Strategies for First-Generation Student Success
Preparing for or improving a career is a strong motivating factor among first-generation 2YC students. These students strive to learn job skills, forge a pathway to financial stability, improve their earning potential at their current job, or enter the workforce after their children are grown. (Learn more about the motivations for first-generation 2YC students.) Thus, relating the course topics and skill development to on-the-job skills can bring relevance to the curriculum, while also preparing your students for success on the job.
First-generation students may feel as if they are not a part of the college culture. One way to help their transition is to communicate a message of validation in the classroom. Simple actions in the classroom can communicate a message that every student is a valued member of the learning community. Validation acknowledges students' backgrounds and strengths, and sets the stage for them to believe in themselves and draw on their innate ability to learn.
Validation is connected with the concept of self-efficacy. While validation efforts reach out to a student to let them know they are valued and capable, self-efficacy is one's internal belief in one's ability to succeed. A student who feels validated is likely to be able to build self-efficacy.
Because they do not come from a culture of higher education, first-generation students may not be well-practiced in learning how to learn. Self-regulated learning is an overarching term that addresses how students approach their learning, work toward goals, and evaluate their performance. Ultimately, students who practice self-regulated learning can improve their academic performance, find value in their own learning process, and continue to be effective learners once they enter the workforce. Self-regulated learning is one strategy that improves students' metacognition.
Broadly defined, metacognition is thinking about one's own thinking and learning. A person's ability to learn is mutable, not fixed, and teaching our students to be strategic learners is a very valuable skill. Several types of learning strategies are related to the concept of metacognition, including self-regulated learning.
One of the highlights of working with first-generation students is that you are reaching out to students with a background that differs from the traditional academic culture. Improving your cultural competency can help you learn how your own values and cultural identity can manifest itself in how you teach and interact with students. This approach can make it easier to engage with students from diverse backgrounds.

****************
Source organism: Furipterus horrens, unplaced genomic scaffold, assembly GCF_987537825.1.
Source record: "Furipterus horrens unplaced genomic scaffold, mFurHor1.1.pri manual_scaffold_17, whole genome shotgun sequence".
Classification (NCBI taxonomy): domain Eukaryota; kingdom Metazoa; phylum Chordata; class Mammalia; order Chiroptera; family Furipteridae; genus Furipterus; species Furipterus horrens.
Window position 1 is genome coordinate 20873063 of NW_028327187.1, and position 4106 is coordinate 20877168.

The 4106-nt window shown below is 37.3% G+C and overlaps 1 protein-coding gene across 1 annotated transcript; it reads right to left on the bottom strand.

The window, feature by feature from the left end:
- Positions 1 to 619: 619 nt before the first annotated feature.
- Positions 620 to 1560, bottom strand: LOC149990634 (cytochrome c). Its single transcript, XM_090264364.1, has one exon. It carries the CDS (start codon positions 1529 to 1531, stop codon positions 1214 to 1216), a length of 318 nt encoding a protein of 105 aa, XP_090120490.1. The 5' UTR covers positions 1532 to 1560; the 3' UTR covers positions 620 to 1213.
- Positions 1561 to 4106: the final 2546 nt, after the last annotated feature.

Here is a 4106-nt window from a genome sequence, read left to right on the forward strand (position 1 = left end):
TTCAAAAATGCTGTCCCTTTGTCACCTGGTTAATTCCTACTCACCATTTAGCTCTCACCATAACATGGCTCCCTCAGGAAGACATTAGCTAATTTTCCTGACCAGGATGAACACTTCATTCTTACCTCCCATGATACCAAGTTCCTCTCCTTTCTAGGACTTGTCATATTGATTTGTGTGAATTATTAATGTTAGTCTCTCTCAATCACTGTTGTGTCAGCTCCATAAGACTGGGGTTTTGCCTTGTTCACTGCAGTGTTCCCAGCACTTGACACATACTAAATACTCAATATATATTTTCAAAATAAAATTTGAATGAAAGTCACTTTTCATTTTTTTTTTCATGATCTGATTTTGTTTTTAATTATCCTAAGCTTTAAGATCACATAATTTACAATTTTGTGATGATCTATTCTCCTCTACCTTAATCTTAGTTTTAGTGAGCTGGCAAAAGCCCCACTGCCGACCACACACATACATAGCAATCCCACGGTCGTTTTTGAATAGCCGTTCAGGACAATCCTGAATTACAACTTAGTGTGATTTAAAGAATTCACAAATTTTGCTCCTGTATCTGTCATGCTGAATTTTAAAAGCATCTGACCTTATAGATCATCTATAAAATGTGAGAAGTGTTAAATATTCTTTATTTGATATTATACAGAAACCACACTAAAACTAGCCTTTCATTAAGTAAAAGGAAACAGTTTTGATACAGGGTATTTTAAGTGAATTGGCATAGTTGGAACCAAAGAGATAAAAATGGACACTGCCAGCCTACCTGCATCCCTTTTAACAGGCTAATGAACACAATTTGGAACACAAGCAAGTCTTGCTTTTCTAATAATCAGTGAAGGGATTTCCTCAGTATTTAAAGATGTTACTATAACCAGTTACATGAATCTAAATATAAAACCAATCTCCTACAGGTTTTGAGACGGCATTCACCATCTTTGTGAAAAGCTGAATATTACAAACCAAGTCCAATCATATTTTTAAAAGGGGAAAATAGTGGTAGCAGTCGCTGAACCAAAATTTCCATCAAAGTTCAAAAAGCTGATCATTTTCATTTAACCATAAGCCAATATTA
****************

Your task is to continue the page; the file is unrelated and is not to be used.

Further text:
First-generation college students straddle two cultures: their traditional family culture and their new-found academic culture. The transition to college can be stressful on both fronts. Their traditional culture may feel abandoned or alienated, while their new culture may make them feel marginalized. Thus, emphasizing community-building can help first-generation students feel welcomed into the academic culture.
Stereotype threat affects members of any group about whom there exists some negative stereotype, and can lower students' performance. Solo status is the experience of being the only member of one's particular community present in a group, which can also compromise learning. These are common concerns for minority or non-traditional students, and are likely to be relevant to first-generation students. This web page offers four strategies for alleviating these potential setbacks.
English language learners are striving to master both both subject matter and language skills. These pages can help with cultural challenges and language challenges for English language learners. Both pages offer recommendations you can implement in your classroom.
The Pell Institute conducted this research study about the transition from high school to college for first-generation students in Texas. Findings from this study are intended to inform and improve practices to help first-generation students get into and through college. The findings are also intended to raise awareness and generate dialogue among state and federal policymakers about the impact and benefits of pre-college programs and services for first-generation and other educationally at-risk student populations.
This 2008 publication by George Kuh distills 10 different educational practices that have been widely tested and have been shown to be beneficial for college students from many backgrounds. Strategies include first-year experiences, learning communities, collaborative assignments, and community-based projects.
I'm First! is an online community for first-generation college students and their supporters. Short videos offer inspiring stories from first-generation successes and students can use the platform to share their own journey. The site profiles colleges and programs designed for first-generation students, has answers to student questions about college, and offers guidance on the road to and through college.